Transmission: 15/09/1984 - 23/11/1985
Society works best when we're all working towards a common goal as it promotes a healthy sense of organisation. It's when a little bit of chaos and rule-bending comes into play that the foundations of society wobble a little bit.
However, I'm all for a bit of a free will. Well, as far as 'free will' can actually be realised. Anyway, yes, we need a little bit of freedom as it elevates us above the status of a subservient drone. And, it's this relative freedom which allows mankind to advance and develop new ideas.
What if, though, this free will was suddenly disabled? Sure, we'd be organised, but to a sinisterly mundane level of herd like efficiency. And, just consider for a second, what if this free will was curtailed by a gang of three legged, bulbous cyclops eyed aliens with a rather dubious taste in club culture?
The answer, of course, lies in The Tripods.
One Leg, Two Leg, Three Leg
Will Parker (John Shackley) and his cousin Henry Parker (Jim Baker) are both hurtling towards that magnificent adolescent milestone of hitting 16 years old. However, whereas in the present day this entitles the individual to an enhanced sense of freedom, Will and Henry are facing a rather different proposition.
Around 100 years previous, a mysterious alien force, travelling in enormous, three legged metal machines, invaded Earth and comfortably took control of the entire population. Through a process of 'capping', whereby a metal cap is implanted to the skull, the Tripods have managed to wipe out concepts such as war and greed, but all at the expense of humanity's free will.
And it just happens that this capping process takes place on humans when they reach 16. Will and Henry aren't entirely keen on the whole capping process, but their doubts are magnified exponentially once they meet a seemingly crazy vagrant with tales about what the Tripods are really up to.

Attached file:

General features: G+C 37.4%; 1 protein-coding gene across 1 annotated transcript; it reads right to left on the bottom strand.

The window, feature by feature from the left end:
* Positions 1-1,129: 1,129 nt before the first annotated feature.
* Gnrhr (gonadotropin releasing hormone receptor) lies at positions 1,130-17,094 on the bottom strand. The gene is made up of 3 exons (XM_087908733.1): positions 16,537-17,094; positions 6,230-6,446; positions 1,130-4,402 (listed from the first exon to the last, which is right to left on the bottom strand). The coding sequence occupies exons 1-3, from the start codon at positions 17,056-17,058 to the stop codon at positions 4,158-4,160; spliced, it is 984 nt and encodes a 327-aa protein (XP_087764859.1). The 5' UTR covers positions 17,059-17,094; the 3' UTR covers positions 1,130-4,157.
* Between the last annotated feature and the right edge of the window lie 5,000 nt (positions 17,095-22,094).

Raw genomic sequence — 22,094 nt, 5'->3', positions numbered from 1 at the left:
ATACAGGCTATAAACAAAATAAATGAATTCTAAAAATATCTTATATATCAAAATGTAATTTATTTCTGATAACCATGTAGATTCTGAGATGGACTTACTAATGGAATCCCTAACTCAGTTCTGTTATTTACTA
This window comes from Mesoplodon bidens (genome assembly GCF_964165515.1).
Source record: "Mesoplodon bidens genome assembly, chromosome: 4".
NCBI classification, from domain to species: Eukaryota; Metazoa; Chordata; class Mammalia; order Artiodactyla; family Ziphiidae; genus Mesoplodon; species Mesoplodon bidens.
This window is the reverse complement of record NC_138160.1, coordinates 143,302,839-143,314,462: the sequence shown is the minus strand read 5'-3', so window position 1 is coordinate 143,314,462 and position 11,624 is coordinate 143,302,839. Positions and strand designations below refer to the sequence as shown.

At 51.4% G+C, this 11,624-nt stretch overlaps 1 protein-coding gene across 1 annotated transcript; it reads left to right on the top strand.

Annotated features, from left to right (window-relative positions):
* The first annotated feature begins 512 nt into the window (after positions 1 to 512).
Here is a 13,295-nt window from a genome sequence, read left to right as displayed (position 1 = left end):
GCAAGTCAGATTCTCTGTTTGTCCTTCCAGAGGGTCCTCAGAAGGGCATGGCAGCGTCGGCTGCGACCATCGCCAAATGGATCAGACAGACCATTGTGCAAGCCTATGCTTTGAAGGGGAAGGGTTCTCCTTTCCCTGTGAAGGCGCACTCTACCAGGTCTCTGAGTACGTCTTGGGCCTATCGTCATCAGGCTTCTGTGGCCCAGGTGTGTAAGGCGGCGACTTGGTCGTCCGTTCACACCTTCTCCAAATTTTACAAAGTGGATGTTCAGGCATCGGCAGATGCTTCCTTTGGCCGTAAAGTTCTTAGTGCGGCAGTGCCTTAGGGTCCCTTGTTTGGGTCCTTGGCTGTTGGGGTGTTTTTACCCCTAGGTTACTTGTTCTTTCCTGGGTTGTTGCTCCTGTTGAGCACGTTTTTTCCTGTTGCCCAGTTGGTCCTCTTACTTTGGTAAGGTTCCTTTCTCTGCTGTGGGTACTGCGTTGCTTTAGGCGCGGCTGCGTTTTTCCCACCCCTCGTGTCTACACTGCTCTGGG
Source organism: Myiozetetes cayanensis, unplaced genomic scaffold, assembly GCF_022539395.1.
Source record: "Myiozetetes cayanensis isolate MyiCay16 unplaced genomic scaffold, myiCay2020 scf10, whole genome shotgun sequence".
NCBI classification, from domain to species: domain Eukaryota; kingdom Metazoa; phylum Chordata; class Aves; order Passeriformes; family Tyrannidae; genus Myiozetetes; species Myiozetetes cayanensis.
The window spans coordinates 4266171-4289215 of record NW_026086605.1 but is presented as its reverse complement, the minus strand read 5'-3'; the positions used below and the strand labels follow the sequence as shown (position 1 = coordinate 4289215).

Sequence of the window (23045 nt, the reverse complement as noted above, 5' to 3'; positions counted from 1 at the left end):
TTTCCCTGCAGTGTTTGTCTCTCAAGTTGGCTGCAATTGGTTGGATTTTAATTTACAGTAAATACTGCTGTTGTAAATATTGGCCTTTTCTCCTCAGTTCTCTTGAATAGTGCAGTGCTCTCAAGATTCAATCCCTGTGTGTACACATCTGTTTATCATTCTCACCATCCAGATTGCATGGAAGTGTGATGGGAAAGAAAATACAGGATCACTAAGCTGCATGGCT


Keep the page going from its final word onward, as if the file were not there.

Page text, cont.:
A vagrant, of course, is one whose capping went wrong, resulting in their brains being permanently scrambled and being pushed to the edges of society due to their manic uselessness. However, the vagrant that Will and Henry encounter has an unrivalled wealth of wisdom and knowledge about the society they live in.
Naturally, Ozymandias (Roderick Horn) is most definitely not a vagrant. In fact, he's part of a collective known as the Freemen who plan to bring down the Tripods and re-install man as the shaper of his own destiny. Ozymandias advises Will and Henry to skip their capping and head across the Channel to join the Freemen in the White Mountains.
Along the way, Will and Henry will pick up their trusted ally Beanpole (Ceri Seel), a French youth with a curious and inventive mind, as they make the long and arduous trek to the White Mountains. Once there they will begin planning to not only infiltrate the Tripod's domed base, but also bring them crashing down on their three legs.
Bringing The Tripods to Life
Broadcast between 1984 - 1985 over the course of 25 episodes, The Tripods was a joint adaptation by the BBC and Australia's Network Seven of the trilogy of Tripods novels authored by John Christopher in the 1960s.
Producing the show - and catalyst for it's inception - was Richard Bates who brought in Alick Rowe to adapting the trilogy. The menacing score to accompany this adaptation, powered by an army of furious synthesisers, was Ken Freeman (no relation to the Freemen).